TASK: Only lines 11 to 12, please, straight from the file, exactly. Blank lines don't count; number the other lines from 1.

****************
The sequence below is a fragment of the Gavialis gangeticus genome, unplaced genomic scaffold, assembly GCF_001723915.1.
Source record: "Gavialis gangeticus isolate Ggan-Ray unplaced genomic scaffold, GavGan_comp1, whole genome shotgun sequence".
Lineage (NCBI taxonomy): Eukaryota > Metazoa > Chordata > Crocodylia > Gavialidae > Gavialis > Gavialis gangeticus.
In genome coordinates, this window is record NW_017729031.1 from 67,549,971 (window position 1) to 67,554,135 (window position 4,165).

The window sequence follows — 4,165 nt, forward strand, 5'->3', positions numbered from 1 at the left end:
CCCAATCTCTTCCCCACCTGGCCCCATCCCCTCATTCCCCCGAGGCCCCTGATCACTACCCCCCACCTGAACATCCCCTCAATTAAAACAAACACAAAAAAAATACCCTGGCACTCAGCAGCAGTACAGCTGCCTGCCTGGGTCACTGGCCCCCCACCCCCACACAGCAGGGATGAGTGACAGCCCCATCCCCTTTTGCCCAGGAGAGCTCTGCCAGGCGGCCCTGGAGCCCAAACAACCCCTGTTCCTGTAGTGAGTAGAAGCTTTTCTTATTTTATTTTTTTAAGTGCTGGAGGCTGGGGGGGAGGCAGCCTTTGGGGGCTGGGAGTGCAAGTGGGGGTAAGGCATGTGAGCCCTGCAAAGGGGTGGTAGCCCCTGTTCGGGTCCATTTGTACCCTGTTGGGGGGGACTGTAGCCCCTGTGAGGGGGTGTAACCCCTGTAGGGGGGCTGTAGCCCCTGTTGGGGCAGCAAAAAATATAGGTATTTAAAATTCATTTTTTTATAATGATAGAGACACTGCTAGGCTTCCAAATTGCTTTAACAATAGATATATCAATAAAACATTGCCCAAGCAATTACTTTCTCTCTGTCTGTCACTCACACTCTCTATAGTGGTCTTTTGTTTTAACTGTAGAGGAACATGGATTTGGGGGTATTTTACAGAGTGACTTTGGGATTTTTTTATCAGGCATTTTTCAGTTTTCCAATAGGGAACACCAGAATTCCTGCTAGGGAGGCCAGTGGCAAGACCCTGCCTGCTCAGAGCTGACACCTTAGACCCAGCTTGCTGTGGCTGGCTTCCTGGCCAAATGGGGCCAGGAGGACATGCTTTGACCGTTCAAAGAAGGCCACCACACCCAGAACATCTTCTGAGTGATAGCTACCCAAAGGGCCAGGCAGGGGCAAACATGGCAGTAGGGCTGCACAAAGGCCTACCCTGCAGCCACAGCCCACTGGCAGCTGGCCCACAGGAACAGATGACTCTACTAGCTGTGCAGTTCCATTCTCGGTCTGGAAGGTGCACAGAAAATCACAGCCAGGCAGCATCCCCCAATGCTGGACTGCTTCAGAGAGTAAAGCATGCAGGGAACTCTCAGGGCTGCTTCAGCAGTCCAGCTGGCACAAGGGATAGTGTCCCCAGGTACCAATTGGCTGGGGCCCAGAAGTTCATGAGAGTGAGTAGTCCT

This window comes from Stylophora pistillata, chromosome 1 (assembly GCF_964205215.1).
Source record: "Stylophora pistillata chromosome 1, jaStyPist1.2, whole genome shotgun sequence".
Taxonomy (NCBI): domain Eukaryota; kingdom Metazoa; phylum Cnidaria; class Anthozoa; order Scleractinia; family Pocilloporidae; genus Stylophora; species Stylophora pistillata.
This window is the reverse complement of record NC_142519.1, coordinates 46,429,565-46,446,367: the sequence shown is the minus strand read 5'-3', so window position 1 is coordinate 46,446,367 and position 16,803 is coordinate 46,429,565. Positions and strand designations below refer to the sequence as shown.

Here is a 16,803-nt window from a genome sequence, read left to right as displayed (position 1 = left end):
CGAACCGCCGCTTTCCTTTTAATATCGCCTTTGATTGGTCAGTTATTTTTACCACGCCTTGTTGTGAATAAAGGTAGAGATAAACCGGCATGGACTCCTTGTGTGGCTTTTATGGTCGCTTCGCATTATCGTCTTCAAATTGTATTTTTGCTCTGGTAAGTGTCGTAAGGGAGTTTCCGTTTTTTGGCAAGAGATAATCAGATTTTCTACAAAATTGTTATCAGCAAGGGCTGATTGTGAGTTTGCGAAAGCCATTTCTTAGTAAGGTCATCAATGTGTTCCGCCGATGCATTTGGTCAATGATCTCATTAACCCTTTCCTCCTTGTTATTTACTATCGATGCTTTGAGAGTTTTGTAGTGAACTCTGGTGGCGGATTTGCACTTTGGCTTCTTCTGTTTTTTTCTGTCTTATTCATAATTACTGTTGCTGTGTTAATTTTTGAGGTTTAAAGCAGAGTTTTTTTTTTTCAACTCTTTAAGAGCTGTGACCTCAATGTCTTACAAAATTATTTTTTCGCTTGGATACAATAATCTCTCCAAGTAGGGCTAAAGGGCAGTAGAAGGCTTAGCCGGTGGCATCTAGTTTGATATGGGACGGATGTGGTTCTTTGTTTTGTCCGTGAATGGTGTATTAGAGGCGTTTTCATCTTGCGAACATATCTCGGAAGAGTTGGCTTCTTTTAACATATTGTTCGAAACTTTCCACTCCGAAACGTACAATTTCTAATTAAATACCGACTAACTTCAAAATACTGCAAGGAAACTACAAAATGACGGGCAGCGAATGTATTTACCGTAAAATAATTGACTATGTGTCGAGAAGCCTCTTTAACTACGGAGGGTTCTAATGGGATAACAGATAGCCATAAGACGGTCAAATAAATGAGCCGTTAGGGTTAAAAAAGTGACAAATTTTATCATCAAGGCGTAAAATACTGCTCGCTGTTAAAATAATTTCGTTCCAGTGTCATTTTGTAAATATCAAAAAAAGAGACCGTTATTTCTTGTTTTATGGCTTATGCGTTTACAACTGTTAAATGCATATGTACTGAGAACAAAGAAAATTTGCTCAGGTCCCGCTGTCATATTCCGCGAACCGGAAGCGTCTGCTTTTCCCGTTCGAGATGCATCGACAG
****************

Here is a 16,803-nt window from a genome sequence, read left to right as displayed (position 1 = left end):
CGAACCGCCGCTTTCCTTTTAATATCGCCTTTGATTGGTCAGTTATTTTTACCACGCCTTGTTGTGAATAAAGGTAGAGATAAACCGGCATGGACTCCTTGTGTGGCTTTTATGGTCGCTTCGCATTATCGTCTTCAAATTGTATTTTTGCTCTGGTAAGTGTCGTAAGGGAGTTTCCGTTTTTTGGCAAGAGATAATCAGATTTTCTACAAAATTGTTATCAGCAAGGGCTGATTGTGAGTTTGCGAAAGCCATTTCTTAGTAAGGTCATCAATGTGTTCCGCCGATGCATTTGGTCAATGATCTCATTAACCCTTTCCTCCTTGTTATTTACTATCGATGCTTTGAGAGTTTTGTAGTGAACTCTGGTGGCGGATTTGCACTTTGGCTTCTTCTGTTTTTTTCTGTCTTATTCATAATTACTGTTGCTGTGTTAATTTTTGAGGTTTAAAGCAGAGTTTTTTTTTTTCAACTCTTTAAGAGCTGTGACCTCAATGTCTTACAAAATTATTTTTTCGCTTGGATACAATAATCTCTCCAAGTAGGGCTAAAGGGCAGTAGAAGGCTTAGCCGGTGGCATCTAGTTTGATATGGGACGGATGTGGTTCTTTGTTTTGTCCGTGAATGGTGTATTAGAGGCGTTTTCATCTTGCGAACATATCTCGGAAGAGTTGGCTTCTTTTAACATATTGTTCGAAACTTTCCACTCCGAAACGTACAATTTCTAATTAAATACCGACTAACTTCAAAATACTGCAAGGAAACTACAAAATGACGGGCAGCGAATGTATTTACCGTAAAATAATTGACTATGTGTCGAGAAGCCTCTTTAACTACGGAGGGTTCTAATGGGATAACAGATAGCCATAAGACGGTCAAATAAATGAGCCGTTAGGGTTAAAAAAGTGACAAATTTTATCATCAAGGCGTAAAATACTGCTCGCTGTTAAAATAATTTCGTTCCAGTGTCATTTTGTAAATATCAAAAAAAGAGACCGTTATTTCTTGTTTTATGGCTTATGCGTTTACAACTGTTAAATGCATATGTACTGAGAACAAAGAAAATTTGCTCAGGTCCCGCTGTCATATTCCGCGAACCGGAAGCGTCTGCTTTTCCCGTTCGAGATGCATCGACAG